Roadrunner supercomputer simulates nanoscale material failure

October 29, 2009

Very tiny wires, called nanowires, made from such metals as silver and gold, may play a crucial role as electrical or mechanical switches in the development of future-generation ultrasmall nanodevices.

Making nanodevices work will require a deep understanding of how these and other nanostructures can be engineered and fabricated as well as their resultant strengths and weaknesses. How mechanical properties change at the nanoscale is of fundamental interest and may have implications for a variety of nanostructures and nanodevices.

A major limiting factor to this understanding has been that experiments to test how deform are many times slower than computer simulations can go, resulting in more uncertainty in the predictions than scientists would like.

"Molecular dynamics simulations have been around for a long time," said Arthur Voter of the Theoretical Division at Los Alamos National Laboratory. "But the simulations have never before been able to mimic the atomistic tensile strength of nanowires at time scales that even come close to experimental reality."

Using the "parallel-replica dynamics" method for reaching long time scales that Voter developed, members of Voter's team adapted their computer code to exploit the Roadrunner supercomputer's hybrid architecture, allowing them to perform the first-ever simulation of a stretching silver nanowire over a period of a millisecond, or one-thousandth of a second, a time that approaches what can be tested experimentally.

"Bigger supercomputers have made it possible to perform simulations on larger and larger systems, but they have not helped much with reaching longer times -- the best we can do is still about a millionth of a second. However, with the parallel-replica algorithm, we can utilize the large number of processors to 'parallelize' time," said Voter. "Roadrunner is ideally suited to this algorithm, so now we can do simulations thousands of times longer than this."

With this new tool, scientists can better study what nanowires do under stress. "At longer time scales we see interesting effects. When the wires are stretched more slowly, their behavior changes -- the deformation and failure mechanisms are very different than what we've seen at shorter time scales," said Voter.

Through these simulations, Voter and his team are developing a better understanding of how materials behave when they are reduced to the size scale of a nanometer, or one-billionth of a meter. "At this scale, the motion of just one single atom can change the material's mechanical or electrical properties," said Voter, "so it is really helpful to have a tool that can give us full atomic resolution on realistic time scales, almost as if we are watching every atom as the experiment proceeds."

Source: Los Alamos National Laboratory (news : web)

Explore further: Science at the petascale: Roadrunner supercomputer results unveiled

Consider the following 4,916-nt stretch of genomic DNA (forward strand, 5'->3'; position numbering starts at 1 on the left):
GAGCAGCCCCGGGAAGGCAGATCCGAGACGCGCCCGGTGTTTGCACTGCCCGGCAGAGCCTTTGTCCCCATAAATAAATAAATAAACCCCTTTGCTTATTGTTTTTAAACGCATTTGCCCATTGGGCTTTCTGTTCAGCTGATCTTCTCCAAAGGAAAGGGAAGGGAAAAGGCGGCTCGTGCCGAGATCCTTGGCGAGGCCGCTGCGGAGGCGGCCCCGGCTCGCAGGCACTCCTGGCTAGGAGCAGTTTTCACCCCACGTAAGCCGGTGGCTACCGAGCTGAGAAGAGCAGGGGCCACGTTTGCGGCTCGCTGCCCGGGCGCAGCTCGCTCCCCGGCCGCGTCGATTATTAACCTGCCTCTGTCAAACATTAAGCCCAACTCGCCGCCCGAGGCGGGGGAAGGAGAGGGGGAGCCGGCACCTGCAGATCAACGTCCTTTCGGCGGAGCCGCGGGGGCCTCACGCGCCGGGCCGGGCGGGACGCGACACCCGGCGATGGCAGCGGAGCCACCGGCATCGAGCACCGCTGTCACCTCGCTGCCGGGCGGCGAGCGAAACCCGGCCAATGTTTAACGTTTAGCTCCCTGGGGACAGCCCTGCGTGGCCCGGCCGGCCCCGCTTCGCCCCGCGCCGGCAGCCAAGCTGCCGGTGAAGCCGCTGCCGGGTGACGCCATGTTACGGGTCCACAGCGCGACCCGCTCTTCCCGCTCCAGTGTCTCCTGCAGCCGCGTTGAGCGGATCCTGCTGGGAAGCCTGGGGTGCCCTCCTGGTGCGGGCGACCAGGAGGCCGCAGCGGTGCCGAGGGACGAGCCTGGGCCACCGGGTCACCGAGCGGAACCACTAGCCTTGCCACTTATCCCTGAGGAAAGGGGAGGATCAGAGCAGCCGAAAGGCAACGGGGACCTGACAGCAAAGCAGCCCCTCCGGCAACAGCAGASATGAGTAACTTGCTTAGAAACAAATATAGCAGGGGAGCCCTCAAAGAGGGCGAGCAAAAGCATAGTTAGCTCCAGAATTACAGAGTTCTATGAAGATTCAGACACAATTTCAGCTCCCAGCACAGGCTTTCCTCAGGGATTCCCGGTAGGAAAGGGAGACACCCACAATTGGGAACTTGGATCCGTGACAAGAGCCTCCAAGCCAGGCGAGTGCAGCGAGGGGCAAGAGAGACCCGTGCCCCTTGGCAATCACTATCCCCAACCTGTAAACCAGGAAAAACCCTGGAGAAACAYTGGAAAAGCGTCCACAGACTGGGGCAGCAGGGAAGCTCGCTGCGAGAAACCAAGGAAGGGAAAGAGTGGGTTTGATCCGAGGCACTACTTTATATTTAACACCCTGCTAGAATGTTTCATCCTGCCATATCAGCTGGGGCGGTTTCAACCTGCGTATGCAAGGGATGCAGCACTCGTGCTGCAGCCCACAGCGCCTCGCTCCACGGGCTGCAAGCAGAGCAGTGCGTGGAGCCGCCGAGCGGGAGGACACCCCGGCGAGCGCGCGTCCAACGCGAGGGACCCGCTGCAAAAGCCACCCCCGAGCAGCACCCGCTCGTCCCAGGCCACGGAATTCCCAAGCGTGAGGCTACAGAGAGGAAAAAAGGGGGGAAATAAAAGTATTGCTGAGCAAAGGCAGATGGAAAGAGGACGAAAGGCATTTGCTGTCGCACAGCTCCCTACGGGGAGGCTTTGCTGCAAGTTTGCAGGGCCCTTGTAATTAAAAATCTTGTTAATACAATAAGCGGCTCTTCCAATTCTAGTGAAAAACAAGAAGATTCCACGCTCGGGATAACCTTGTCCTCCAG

Related Stories

Scientists See Smallest-Ever Square Nanotube

February 20, 2009

(PhysOrg.com) -- Scientists have observed the smallest reported nanotube that has a square cross-section. The structure formed spontaneously and unexpectedly when silver nanowires were stretched and is a reminder that scientists ...

Physicists discover gold can be magnetic on the nanoscale

March 3, 2008

Physicists at the Georgia Institute of Technology have made important findings regarding gold on the nanoscale. They found that applying an electrical field on a surface-supported gold nanocluster changes its structure from ...

Seeing the unseen universe

August 1, 2006

A new method for incorporating astronomical observational data into computer simulations promises to be a significant advance in enabling future cosmological surveys aimed at understanding dark energy and dark matter. Dark ...

Scientists find why conductance of nanowires vary

February 5, 2007

A Georgia Tech physics group has discovered how and why the electrical conductance of metal nanowires changes as their length varies. In a collaborative investigation performed by an experimental team and a theoretical physics ...

Recommended for you

Atomic blasting creates new devices to measure nanoparticles

December 14, 2017

Like sandblasting at the nanometer scale, focused beams of ions ablate hard materials to form intricate three-dimensional patterns. The beams can create tiny features in the lateral dimensions—length and width, but to create ...

Engineers create plants that glow

December 13, 2017

Imagine that instead of switching on a lamp when it gets dark, you could read by the light of a glowing plant on your desk.

Faster, more accurate cancer detection using nanoparticles

December 12, 2017

Using light-emitting nanoparticles, Rutgers University-New Brunswick scientists have invented a highly effective method to detect tiny tumors and track their spread, potentially leading to earlier cancer detection and more ...

0 comments

Please sign in to add a comment. Registration is free, and takes less than a minute. Read more

Click here to reset your password.
Sign in to get notified via email when new comments are made.